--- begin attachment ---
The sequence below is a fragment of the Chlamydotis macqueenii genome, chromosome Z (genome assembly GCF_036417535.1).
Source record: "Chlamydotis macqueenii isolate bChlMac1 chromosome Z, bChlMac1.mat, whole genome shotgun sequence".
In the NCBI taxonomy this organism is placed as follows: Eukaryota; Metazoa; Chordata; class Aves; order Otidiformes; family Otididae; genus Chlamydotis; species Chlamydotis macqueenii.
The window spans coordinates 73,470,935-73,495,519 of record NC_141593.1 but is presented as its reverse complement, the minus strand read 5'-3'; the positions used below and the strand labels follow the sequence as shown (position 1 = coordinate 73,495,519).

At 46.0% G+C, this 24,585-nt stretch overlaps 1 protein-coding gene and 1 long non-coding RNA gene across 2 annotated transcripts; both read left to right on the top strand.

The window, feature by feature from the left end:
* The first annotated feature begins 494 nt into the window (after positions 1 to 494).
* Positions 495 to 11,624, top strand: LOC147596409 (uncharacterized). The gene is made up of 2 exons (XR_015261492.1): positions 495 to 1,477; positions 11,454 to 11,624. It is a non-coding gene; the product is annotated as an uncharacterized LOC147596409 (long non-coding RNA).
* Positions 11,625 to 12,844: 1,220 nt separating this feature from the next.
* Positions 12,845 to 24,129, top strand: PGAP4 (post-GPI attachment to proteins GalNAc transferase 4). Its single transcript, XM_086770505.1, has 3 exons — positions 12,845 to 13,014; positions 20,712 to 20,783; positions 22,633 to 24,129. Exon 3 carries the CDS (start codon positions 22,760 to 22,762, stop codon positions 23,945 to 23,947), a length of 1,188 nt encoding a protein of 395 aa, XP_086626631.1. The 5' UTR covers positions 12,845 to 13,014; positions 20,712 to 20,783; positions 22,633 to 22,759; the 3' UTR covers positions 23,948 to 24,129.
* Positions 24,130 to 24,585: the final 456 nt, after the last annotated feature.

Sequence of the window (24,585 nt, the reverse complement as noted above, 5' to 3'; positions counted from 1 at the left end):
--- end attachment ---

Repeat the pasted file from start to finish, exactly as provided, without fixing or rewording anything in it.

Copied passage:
The sequence below is a fragment of the Chlamydotis macqueenii genome, chromosome Z (genome assembly GCF_036417535.1).
Source record: "Chlamydotis macqueenii isolate bChlMac1 chromosome Z, bChlMac1.mat, whole genome shotgun sequence".
In the NCBI taxonomy this organism is placed as follows: Eukaryota; Metazoa; Chordata; class Aves; order Otidiformes; family Otididae; genus Chlamydotis; species Chlamydotis macqueenii.
The window spans coordinates 73,470,935-73,495,519 of record NC_141593.1 but is presented as its reverse complement, the minus strand read 5'-3'; the positions used below and the strand labels follow the sequence as shown (position 1 = coordinate 73,495,519).

At 46.0% G+C, this 24,585-nt stretch overlaps 1 protein-coding gene and 1 long non-coding RNA gene across 2 annotated transcripts; both read left to right on the top strand.

The window, feature by feature from the left end:
* The first annotated feature begins 494 nt into the window (after positions 1 to 494).
* Positions 495 to 11,624, top strand: LOC147596409 (uncharacterized). The gene is made up of 2 exons (XR_015261492.1): positions 495 to 1,477; positions 11,454 to 11,624. It is a non-coding gene; the product is annotated as an uncharacterized LOC147596409 (long non-coding RNA).
* Positions 11,625 to 12,844: 1,220 nt separating this feature from the next.
* Positions 12,845 to 24,129, top strand: PGAP4 (post-GPI attachment to proteins GalNAc transferase 4). Its single transcript, XM_086770505.1, has 3 exons — positions 12,845 to 13,014; positions 20,712 to 20,783; positions 22,633 to 24,129. Exon 3 carries the CDS (start codon positions 22,760 to 22,762, stop codon positions 23,945 to 23,947), a length of 1,188 nt encoding a protein of 395 aa, XP_086626631.1. The 5' UTR covers positions 12,845 to 13,014; positions 20,712 to 20,783; positions 22,633 to 22,759; the 3' UTR covers positions 23,948 to 24,129.
* Positions 24,130 to 24,585: the final 456 nt, after the last annotated feature.

Sequence of the window (24,585 nt, the reverse complement as noted above, 5' to 3'; positions counted from 1 at the left end):